Toki Tori is a series that has existed for many years which, despite owning Toki Tori 2+ on Steam, I’ve never actually played. Well, until the Switch port, that is. I jammed the first game for review, and found it to be a surprisingly wonderful puzzle game, so I couldn’t have been more excited for some more puzzle action with my little yellow friend.
I was not prepared for what I would discover.
Toki Tori 2+ is nothing like its predecessor. While Toki Tori is a puzzle game, where you get dropped into a level and need to collect all the eggs in that level, Toki Tori 2+ is much closer to a platformer, with cleverly designed puzzles making gameplay that much more challenging.
It takes a moment to adjust your thinking for Toki Tori 2+, because instead of levels being tight puzzles with clear boundaries and defined ways to win, the game has you travelling left to right like a platformer. Throughout levels you find exits, which pop you onto a world map and allow you to go down paths to different levels continuing your journey of exploration.
The other substantial change is with our young yellow friend’s abilities. Toki Tori now no longer has a selection of abilities at the start of a level with limited turns; now he’s only able to whistle and stomp and, though these abilities are limited, the ways he can use these are seemingly endless.
Whistling is by far the most interesting skill. Its most obvious use is distracting or attracting animals, of both the friendly and foe varieties. It’s at its most creative when you use tunes that you learn over the course of the game. For example, using two short whistles, followed by two long whistles, will zap Toki Tori back to the last checkpoint. This is invaluable, as it’s easy to find yourself in an unwinnable scenario, like being stuck down a hole. I could go into further detail, but it is fun discovering these during the game.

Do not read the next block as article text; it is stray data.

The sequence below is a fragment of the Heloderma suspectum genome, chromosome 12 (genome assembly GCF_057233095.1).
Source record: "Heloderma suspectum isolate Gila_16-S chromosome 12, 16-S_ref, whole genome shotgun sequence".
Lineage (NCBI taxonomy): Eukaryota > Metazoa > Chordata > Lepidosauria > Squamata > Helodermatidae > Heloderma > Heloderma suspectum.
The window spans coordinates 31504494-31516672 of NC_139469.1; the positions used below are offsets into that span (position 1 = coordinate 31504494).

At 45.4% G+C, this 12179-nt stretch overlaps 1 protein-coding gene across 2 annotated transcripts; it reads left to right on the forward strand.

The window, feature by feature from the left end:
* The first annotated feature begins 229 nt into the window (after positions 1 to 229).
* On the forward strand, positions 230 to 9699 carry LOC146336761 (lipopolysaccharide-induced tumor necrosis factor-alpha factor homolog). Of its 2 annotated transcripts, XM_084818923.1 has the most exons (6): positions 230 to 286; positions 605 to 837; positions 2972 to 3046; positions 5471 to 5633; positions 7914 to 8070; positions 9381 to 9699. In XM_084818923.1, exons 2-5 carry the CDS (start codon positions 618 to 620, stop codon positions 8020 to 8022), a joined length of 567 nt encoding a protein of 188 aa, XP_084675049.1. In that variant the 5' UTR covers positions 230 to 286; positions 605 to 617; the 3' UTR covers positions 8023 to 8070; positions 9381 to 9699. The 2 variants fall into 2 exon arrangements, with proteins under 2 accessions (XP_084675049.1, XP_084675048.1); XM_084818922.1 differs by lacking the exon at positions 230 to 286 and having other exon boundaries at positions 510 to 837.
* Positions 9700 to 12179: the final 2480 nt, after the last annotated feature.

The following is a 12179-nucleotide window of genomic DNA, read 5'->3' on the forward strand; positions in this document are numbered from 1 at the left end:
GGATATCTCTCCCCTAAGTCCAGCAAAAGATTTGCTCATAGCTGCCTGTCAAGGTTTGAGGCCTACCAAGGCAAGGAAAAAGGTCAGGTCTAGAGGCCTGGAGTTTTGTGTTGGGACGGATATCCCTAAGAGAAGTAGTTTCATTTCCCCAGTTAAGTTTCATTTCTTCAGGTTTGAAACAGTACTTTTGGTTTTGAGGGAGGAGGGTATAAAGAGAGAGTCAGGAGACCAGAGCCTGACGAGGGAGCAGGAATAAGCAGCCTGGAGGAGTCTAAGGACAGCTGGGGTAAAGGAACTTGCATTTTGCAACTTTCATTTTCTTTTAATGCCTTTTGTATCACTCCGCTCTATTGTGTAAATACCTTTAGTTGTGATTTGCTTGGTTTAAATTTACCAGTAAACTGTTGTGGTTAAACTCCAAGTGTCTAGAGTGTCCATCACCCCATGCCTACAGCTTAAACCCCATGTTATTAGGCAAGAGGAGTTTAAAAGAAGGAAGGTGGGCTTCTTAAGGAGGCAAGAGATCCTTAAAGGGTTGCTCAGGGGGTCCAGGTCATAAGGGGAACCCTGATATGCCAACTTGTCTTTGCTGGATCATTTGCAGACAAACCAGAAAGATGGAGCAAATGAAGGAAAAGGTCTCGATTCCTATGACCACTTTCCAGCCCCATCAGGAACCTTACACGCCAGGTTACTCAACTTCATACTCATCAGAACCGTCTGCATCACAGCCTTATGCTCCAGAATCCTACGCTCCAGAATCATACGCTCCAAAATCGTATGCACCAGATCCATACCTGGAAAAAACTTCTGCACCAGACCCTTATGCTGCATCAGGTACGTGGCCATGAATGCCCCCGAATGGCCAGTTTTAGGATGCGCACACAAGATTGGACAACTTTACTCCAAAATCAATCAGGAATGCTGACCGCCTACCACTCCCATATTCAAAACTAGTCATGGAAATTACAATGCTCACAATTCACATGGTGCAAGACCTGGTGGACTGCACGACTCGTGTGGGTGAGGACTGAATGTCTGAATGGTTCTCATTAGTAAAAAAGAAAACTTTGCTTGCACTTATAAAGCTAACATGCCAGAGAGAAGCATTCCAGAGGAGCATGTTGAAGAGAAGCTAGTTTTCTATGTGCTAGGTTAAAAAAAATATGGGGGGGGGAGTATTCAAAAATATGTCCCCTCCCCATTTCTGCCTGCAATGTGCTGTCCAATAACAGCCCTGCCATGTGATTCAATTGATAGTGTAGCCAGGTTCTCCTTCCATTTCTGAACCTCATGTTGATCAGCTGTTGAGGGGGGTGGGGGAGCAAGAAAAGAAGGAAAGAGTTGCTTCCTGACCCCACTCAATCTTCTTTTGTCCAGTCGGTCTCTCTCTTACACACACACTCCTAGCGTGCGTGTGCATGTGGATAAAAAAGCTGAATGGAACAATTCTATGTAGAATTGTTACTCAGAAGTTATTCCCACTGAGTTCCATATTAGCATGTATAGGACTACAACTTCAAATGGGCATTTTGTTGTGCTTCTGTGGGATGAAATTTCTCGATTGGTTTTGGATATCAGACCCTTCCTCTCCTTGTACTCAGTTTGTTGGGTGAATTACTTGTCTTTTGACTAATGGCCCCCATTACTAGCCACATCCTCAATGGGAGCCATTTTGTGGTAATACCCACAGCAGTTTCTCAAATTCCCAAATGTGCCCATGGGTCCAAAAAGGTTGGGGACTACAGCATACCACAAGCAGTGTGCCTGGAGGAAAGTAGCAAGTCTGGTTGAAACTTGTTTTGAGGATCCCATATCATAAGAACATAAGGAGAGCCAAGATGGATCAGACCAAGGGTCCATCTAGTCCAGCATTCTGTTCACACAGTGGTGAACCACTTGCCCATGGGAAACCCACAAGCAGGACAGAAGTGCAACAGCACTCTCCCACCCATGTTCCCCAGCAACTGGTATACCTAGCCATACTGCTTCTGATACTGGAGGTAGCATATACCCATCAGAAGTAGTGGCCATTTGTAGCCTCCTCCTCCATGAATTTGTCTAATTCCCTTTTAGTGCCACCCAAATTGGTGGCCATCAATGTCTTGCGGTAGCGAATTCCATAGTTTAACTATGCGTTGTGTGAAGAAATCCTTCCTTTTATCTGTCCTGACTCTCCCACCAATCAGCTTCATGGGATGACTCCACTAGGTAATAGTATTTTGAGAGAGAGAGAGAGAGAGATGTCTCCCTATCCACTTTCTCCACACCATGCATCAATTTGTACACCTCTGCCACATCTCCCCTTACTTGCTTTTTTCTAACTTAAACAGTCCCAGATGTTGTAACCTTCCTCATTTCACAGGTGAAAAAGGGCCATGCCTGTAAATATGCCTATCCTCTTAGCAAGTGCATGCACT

The puzzles themselves vary wildly, from the solution being cleverly hidden in front of you, to being tough as nails ordeals, which I may have had to look up online to beat. An early example (that doesn’t risk spoiling) is when you have to get up to a high ledge. This involves stomping a bug down to the ground, and a frog swallowing it. You then whistle for the frog to face in your direction, then stomp to make it burp. This puts you in a bubble which floats you up to your destination.
This is an example of one of the smaller, but interesting puzzles. They get significantly more intricate and difficult as the game progresses, but I’ll let you see those first hand.
Toki Tori 2+, like its predecessor, uses simple design elements to look gorgeous. Bright colours make everything stand out on the screen across gorgeous environments, from the lush forest through to the fiery volcano. Coupled with an upbeat soundtrack, the whole vibe is happy and sweet. This is in direct contrast to the feeling you will get when you hit some puzzles, especially ones that use things like birds to return you to a point. Getting slightly further along, before being plucked and dropped back into one spot, can border on Switch-smashing levels of frustration. At times like these, the cute aesthetic can feel more like it’s mocking you, which is a pro or a con depending on how much you like torture.
The other major issue is the surprisingly steep learning curve that the game doesn’t help you navigate all that well. I learned a lot of important things through luck, such as some of the whistle combinations, which became vital to success later on. Though there’s a lot to be said for learning how creatures\objects react through trial and error and interactions with the environment, which is certainly a wonderful element of the game, this was at times irritating, and may put off some players; it sucks to find out that the reason you spent 15 minutes going nowhere was because you didn’t realise that something would react a certain way to a stomp.
All that said, Toki Tori 2+ is a perfect example of taking a game, fundamentally changing its nature, yet keeping it related to its original. If you enjoyed the first Toki Tori, its sequel’s worth checking out. If you haven’t, grab both, because they’ll be wonderful additions to your Switch’s library.